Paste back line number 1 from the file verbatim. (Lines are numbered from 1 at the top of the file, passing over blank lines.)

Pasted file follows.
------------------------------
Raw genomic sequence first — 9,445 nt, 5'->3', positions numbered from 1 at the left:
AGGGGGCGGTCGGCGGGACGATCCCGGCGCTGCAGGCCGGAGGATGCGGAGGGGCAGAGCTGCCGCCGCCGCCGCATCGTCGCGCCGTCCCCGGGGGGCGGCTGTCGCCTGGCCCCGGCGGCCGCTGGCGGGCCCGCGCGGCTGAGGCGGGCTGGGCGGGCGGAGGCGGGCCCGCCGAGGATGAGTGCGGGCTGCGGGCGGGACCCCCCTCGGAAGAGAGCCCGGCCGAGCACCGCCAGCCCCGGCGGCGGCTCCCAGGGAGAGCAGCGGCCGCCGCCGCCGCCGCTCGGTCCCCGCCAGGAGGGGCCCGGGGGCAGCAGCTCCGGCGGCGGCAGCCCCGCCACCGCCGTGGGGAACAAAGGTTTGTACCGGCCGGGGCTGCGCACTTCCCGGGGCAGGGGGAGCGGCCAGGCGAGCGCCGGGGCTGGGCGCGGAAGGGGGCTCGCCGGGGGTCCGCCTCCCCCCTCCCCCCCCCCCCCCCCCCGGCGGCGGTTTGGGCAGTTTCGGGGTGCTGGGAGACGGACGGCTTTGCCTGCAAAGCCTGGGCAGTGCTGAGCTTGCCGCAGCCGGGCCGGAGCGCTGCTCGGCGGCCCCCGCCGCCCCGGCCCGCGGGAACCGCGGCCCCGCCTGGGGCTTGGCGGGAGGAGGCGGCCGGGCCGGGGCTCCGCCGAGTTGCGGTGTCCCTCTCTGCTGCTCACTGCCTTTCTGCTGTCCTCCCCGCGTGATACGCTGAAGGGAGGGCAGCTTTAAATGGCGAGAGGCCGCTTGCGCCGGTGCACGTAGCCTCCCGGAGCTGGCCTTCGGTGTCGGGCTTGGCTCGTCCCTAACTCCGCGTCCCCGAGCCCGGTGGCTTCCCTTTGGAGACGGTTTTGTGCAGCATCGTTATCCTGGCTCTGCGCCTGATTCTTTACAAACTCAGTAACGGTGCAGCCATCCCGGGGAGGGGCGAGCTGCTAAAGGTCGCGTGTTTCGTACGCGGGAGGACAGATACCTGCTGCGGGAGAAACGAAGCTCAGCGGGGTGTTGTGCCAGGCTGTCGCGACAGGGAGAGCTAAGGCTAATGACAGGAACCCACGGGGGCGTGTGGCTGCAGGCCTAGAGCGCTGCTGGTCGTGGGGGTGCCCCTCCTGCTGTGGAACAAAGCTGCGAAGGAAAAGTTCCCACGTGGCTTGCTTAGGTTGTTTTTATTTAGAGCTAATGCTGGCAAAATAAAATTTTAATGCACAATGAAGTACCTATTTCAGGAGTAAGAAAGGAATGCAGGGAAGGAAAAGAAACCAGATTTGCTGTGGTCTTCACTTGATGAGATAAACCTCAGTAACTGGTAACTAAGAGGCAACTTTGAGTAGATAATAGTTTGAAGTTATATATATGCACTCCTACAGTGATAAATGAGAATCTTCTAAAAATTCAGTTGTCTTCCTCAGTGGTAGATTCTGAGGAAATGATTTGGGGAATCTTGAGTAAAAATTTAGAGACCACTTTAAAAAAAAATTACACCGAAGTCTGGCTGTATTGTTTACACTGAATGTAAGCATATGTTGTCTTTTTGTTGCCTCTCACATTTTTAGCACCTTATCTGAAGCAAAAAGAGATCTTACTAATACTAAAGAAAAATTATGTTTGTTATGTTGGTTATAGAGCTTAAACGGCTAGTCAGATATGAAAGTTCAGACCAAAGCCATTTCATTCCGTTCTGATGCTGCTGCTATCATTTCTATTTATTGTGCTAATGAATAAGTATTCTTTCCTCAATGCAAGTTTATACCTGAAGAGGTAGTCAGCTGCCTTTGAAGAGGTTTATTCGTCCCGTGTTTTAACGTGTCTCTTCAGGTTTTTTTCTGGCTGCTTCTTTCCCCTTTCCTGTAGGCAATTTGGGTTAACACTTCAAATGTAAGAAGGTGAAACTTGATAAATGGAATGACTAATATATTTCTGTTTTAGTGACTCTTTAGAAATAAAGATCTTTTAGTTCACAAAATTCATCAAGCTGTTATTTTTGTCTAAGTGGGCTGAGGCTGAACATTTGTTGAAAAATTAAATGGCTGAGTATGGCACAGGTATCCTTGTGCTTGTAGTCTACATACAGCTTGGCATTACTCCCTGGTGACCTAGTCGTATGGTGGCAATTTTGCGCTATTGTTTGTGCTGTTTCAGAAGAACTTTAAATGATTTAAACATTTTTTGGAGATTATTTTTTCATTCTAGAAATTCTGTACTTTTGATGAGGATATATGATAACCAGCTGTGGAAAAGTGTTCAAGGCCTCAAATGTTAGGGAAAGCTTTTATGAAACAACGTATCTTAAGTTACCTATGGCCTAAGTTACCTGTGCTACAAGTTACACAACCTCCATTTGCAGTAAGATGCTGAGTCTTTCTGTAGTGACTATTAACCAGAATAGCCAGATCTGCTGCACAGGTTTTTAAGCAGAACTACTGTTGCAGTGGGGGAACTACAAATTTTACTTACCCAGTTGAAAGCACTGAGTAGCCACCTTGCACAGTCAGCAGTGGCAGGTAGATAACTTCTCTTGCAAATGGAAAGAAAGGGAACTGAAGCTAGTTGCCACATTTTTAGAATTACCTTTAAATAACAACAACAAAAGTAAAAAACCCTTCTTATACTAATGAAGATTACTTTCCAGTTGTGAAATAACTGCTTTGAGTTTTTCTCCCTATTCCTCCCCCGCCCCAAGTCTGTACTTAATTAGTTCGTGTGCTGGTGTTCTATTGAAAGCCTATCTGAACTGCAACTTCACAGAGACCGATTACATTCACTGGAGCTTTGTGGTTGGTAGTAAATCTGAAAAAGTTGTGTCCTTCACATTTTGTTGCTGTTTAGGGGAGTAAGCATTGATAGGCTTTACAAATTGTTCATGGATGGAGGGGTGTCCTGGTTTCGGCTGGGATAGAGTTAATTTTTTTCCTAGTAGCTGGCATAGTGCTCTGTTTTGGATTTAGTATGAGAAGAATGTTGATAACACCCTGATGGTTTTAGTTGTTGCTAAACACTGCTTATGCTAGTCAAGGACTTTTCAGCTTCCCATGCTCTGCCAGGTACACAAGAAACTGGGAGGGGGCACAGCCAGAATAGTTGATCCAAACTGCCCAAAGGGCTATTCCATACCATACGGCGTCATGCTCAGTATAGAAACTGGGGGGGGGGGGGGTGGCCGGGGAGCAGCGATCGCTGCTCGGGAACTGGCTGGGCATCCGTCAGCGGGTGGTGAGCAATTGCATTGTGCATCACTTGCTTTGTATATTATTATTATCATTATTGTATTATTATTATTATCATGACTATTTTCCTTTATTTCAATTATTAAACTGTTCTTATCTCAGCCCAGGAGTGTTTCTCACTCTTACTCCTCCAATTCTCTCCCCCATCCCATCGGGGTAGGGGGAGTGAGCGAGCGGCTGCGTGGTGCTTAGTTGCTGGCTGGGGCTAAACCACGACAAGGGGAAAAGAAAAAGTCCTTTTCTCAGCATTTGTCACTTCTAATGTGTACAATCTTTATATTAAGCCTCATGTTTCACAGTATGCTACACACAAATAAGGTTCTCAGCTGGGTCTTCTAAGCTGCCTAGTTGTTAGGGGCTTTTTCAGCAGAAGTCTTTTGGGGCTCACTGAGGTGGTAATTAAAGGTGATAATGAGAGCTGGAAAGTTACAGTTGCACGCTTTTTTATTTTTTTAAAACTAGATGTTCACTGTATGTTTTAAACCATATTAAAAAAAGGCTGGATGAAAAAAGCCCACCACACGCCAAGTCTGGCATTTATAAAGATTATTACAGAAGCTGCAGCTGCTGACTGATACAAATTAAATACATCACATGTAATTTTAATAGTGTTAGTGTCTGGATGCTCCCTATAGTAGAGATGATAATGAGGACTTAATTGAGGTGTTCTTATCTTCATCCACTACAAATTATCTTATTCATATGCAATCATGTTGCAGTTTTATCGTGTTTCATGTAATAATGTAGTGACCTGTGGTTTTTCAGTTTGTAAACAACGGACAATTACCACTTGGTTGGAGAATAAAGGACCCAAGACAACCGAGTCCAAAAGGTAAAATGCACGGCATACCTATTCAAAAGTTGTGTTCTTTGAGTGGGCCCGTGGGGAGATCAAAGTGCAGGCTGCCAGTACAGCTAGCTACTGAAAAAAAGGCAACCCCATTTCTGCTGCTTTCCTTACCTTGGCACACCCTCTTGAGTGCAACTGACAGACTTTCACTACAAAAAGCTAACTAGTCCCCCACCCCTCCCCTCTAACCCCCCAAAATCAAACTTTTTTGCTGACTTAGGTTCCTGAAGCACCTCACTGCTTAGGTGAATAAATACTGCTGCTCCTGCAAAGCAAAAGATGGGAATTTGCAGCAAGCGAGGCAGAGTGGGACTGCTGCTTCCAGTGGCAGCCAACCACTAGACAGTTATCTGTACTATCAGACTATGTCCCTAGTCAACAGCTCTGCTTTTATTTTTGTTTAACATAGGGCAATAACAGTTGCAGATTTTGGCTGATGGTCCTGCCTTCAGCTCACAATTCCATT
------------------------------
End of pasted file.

Raw genomic sequence first — 9,445 nt, 5'->3', positions numbered from 1 at the left: